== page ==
Penbutolol | Side Effects, Dosage, Uses & More
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Generic Name:

penbutolol, Oral tablet

All Brands

  • Levatol (Discontinued)
A discontinued drug is a drug that has been taken off the market due to safety issues, shortage of raw materials, or low market demand.
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Highlights for penbutolol

Oral tablet
1

Penbutolol is an oral tablet used to help lower your blood pressure. It can be taken alone or with other blood pressure drugs.

2

Penbutolol is available as a brand-name drug called Levatol. It’s not available in a generic form.

3

Common side effects of penbutolol include headache, dizziness, tiredness, nausea, or diarrhea.

4

Taking penbutolol may lead to heart failure or worsen existing heart failure. If you have symptoms of heart failure, contact your doctor right away.

5

Use this drug with caution if you have diabetes. Penbutolol may block some symptoms of low blood sugar levels, such as a fast heart rate. If you take insulin or other drugs for diabetes, you may need to monitor your daily blood sugar level more closely.

IMPORTANT INFORMATION

Heart failure

Penbutolol may lead to heart failure or make existing heart failure worse. If you have symptoms of heart failure, you should contact your doctor right away. Symptoms of heart failure can include:

  • shortness of breath
  • coughing or wheezing that won’t go away
  • build-up of fluid and swelling of your legs, ankles, feet
  • sudden, unexpected weight gain
  • tiredness
  • nausea or lack of appetite
  • confusion
  • a fast heart rate

Breathing problems

Penbutolol should not be used if you have breathing problems, such as asthma, emphysema, and chronic bronchitis. This drug can cause your airways to narrow and make it harder for you to breathe.

Stopping the drug suddenly

Don’t stop taking penbutolol suddenly. This can cause chest pain (angina), an irregular heartbeat, and even a heart attack. Your risk of these problems is higher if you have a history of heart disease. If you need to stop taking this drug, talk to your doctor first. Your dose should gradually be reduced over 1–2 weeks.

Major surgery

If you will be having major surgery, make sure your doctor knows you are taking penbutolol. This drug can prevent your heart from responding to the hormone adrenaline. Also, when combined with anesthesia, penbutolol can lower your heart rate and blood pressure more than usual. These effects increase your risk of complications during surgery. It’s not recommended to stop the drug before the surgery, unless your doctor tells you to do so.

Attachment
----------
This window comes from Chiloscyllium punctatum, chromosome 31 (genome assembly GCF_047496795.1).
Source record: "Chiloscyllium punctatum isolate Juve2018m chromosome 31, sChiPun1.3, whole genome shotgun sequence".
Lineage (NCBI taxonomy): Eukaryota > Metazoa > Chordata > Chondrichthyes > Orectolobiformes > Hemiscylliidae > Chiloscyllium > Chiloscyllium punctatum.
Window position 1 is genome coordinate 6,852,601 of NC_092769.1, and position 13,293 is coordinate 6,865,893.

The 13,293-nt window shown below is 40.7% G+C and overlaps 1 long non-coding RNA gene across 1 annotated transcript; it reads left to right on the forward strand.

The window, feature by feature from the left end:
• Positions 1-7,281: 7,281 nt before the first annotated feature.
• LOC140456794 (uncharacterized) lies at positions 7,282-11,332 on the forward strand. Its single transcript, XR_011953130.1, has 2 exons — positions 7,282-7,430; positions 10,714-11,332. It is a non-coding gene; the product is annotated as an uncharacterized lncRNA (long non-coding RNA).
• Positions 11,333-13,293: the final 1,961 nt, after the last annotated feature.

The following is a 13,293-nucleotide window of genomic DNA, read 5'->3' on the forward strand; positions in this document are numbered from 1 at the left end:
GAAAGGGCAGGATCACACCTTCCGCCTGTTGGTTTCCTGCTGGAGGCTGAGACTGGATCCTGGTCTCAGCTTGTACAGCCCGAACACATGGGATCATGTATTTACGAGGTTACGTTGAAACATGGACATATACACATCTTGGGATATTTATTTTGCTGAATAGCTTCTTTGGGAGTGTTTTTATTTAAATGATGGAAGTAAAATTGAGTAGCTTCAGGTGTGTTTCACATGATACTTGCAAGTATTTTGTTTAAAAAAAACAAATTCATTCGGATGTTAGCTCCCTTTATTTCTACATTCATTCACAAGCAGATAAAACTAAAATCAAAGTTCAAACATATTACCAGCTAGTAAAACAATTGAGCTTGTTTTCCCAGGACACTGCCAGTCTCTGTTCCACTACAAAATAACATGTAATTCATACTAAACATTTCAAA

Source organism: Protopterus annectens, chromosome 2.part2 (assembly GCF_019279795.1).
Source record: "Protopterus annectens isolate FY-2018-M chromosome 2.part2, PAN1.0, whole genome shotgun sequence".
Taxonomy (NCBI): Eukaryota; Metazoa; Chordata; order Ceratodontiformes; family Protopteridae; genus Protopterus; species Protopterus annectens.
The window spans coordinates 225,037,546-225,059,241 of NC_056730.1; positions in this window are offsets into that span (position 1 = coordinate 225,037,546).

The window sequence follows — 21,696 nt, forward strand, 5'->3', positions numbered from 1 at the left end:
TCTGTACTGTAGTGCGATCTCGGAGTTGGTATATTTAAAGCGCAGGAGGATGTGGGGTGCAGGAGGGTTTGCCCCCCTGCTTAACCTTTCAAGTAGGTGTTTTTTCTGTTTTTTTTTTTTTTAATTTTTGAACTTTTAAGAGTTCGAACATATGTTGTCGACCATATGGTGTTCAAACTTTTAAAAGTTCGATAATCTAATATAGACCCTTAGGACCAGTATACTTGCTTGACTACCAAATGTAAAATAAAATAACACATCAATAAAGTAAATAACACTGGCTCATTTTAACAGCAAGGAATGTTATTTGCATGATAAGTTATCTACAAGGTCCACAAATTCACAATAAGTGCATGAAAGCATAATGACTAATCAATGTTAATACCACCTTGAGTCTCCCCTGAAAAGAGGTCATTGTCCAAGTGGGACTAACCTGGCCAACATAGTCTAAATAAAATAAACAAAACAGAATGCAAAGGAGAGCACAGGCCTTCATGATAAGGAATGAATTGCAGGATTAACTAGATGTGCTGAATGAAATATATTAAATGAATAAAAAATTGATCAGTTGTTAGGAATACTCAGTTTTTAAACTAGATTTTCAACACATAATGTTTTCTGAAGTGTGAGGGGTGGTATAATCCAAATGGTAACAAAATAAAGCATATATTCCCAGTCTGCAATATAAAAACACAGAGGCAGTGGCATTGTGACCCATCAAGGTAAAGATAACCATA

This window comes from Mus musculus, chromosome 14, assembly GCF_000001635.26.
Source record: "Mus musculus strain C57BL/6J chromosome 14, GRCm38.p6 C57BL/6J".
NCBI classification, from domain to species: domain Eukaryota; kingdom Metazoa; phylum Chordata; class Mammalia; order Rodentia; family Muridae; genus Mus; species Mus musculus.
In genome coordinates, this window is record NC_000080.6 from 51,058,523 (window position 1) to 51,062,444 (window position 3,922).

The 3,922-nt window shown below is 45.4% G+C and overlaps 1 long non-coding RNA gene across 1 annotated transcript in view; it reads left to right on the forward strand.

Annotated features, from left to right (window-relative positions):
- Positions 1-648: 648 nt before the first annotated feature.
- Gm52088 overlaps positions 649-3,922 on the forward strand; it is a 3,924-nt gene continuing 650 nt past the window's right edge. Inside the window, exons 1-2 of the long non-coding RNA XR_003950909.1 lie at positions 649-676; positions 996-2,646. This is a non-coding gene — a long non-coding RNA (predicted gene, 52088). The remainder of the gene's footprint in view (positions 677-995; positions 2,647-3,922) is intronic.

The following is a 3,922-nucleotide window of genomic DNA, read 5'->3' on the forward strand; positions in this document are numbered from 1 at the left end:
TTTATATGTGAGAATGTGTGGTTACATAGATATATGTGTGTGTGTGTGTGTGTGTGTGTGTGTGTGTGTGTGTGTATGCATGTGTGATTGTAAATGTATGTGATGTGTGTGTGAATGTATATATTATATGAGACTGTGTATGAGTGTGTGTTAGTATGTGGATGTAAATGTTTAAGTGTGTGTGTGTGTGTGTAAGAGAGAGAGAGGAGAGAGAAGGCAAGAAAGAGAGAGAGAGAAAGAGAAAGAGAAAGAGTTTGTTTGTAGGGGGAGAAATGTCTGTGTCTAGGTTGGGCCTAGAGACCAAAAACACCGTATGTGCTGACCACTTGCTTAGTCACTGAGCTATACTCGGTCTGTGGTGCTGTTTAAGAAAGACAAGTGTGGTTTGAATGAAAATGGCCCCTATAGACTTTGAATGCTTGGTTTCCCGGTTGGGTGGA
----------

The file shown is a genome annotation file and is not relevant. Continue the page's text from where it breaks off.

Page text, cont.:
What is penbutolol?

Penbutolol is a prescription drug. It’s available as an oral tablet.

Penbutolol can be used alone or in combination with other blood pressure medications.

Penbutolol is available as a brand-name drug called Levatol. It’s not available in a generic form.

Why it's used

Penbutolol is used to treat high blood pressure.

How it works

Penbutolol belongs to a class of drugs called beta-blockers.

More Details

How it works

Penbutolol belongs to a class of drugs called beta-blockers. A class of drugs is a group of medications that work in a similar way. They are often used to treat similar conditions.

Beta-blockers work by relaxing your blood vessels. This reduces the workload on your heart. It also slows down your heart rate. All of these things help to lower blood pressure.

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penbutolol Side Effects

Oral tablet

More Common Side Effects

The more common side effects that can occur with penbutolol include:

  • headache

  • dizziness

  • tiredness

  • nausea

  • diarrhea

If these effects are mild, they may go away within a few days or a couple of weeks. If they’re more severe or don’t go away, talk to your doctor or pharmacist.

Serious Side Effects

Call your doctor right away if you have serious side effects. Call 9-1-1 if your symptoms feel life-threatening or if you think you’re having a medical emergency. Serious side effects and their symptoms can include the following:

  • Heart failure. Symptoms can include:

    • shortness of breath
    • coughing or wheezing that won’t go away
    • build-up of fluid and swelling of your legs, ankles, feet
    • sudden, unexpected weight gain
    • tiredness
    • nausea or lack of appetite
    • confusion
    • a fast heart rate
  • Breathing problems (especially if you have asthma, emphysema, or chronic bronchitis). Symptoms can include:

    • shortness of breath
    • trouble breathing
  • Very slow heart rate. Symptoms can include:

    • tiredness
    • severe dizziness
    • lightheadedness
    • fainting
  • Depression. Symptoms can include:

    • feeling sad or worthless
    • feeling irritable
    • trouble sleeping
    • losing interest in things you used to enjoy
    • thoughts of suicide or harming yourself
  • Low white blood cell levels. Symptoms can include:

    • long-lasting or repeating infections
    • weakness
    • mouth ulcers (sores)
Pharmacist's Advice
Healthline Pharmacist Editorial Team

Penbutolol may cause dizziness and tiredness. Avoid driving and using heavy machinery until you know how this drug affects you.

Disclaimer: Our goal is to provide you with the most relevant and current information. However, because drugs affect each person differently, we cannot guarantee that this information includes all possible side effects. This information is not a substitute for medical advice. Always discuss possible side effects with a healthcare provider who knows your medical history.
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penbutolol May Interact with Other Medications

Oral tablet

Penbutolol can interact with other medications, vitamins, or herbs you may be taking. An interaction is when a substance changes the way a drug works. This can be harmful or prevent the drug from working well.